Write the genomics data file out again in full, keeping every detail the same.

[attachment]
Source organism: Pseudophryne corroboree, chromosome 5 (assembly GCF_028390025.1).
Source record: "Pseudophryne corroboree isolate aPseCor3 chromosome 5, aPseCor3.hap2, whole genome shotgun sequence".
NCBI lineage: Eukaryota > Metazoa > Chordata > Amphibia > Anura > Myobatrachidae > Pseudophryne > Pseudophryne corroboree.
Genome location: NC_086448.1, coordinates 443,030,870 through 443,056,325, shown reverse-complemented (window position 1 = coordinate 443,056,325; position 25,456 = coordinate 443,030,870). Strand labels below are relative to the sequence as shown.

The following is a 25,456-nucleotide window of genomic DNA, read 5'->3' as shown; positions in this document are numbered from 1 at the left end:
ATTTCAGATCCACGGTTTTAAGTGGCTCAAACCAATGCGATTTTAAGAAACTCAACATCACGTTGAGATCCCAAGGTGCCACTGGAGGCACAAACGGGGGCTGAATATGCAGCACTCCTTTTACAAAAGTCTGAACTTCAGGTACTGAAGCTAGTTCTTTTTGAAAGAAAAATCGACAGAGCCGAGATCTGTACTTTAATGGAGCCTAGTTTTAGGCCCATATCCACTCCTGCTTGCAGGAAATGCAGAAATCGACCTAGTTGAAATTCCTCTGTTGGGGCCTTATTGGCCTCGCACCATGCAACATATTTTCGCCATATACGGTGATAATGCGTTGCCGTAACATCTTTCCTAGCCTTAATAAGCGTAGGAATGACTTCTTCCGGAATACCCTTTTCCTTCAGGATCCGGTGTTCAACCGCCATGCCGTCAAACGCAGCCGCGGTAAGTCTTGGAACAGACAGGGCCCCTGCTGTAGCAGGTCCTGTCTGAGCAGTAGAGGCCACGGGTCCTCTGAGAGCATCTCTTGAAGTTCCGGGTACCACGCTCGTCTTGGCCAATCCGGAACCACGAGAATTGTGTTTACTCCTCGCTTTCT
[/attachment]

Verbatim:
Source organism: Pseudophryne corroboree, chromosome 5 (assembly GCF_028390025.1).
Source record: "Pseudophryne corroboree isolate aPseCor3 chromosome 5, aPseCor3.hap2, whole genome shotgun sequence".
NCBI lineage: Eukaryota > Metazoa > Chordata > Amphibia > Anura > Myobatrachidae > Pseudophryne > Pseudophryne corroboree.
Genome location: NC_086448.1, coordinates 443,030,870 through 443,056,325, shown reverse-complemented (window position 1 = coordinate 443,056,325; position 25,456 = coordinate 443,030,870). Strand labels below are relative to the sequence as shown.

The following is a 25,456-nucleotide window of genomic DNA, read 5'->3' as shown; positions in this document are numbered from 1 at the left end:
ATTTCAGATCCACGGTTTTAAGTGGCTCAAACCAATGCGATTTTAAGAAACTCAACATCACGTTGAGATCCCAAGGTGCCACTGGAGGCACAAACGGGGGCTGAATATGCAGCACTCCTTTTACAAAAGTCTGAACTTCAGGTACTGAAGCTAGTTCTTTTTGAAAGAAAAATCGACAGAGCCGAGATCTGTACTTTAATGGAGCCTAGTTTTAGGCCCATATCCACTCCTGCTTGCAGGAAATGCAGAAATCGACCTAGTTGAAATTCCTCTGTTGGGGCCTTATTGGCCTCGCACCATGCAACATATTTTCGCCATATACGGTGATAATGCGTTGCCGTAACATCTTTCCTAGCCTTAATAAGCGTAGGAATGACTTCTTCCGGAATACCCTTTTCCTTCAGGATCCGGTGTTCAACCGCCATGCCGTCAAACGCAGCCGCGGTAAGTCTTGGAACAGACAGGGCCCCTGCTGTAGCAGGTCCTGTCTGAGCAGTAGAGGCCACGGGTCCTCTGAGAGCATCTCTTGAAGTTCCGGGTACCACGCTCGTCTTGGCCAATCCGGAACCACGAGAATTGTGTTTACTCCTCGCTTTCT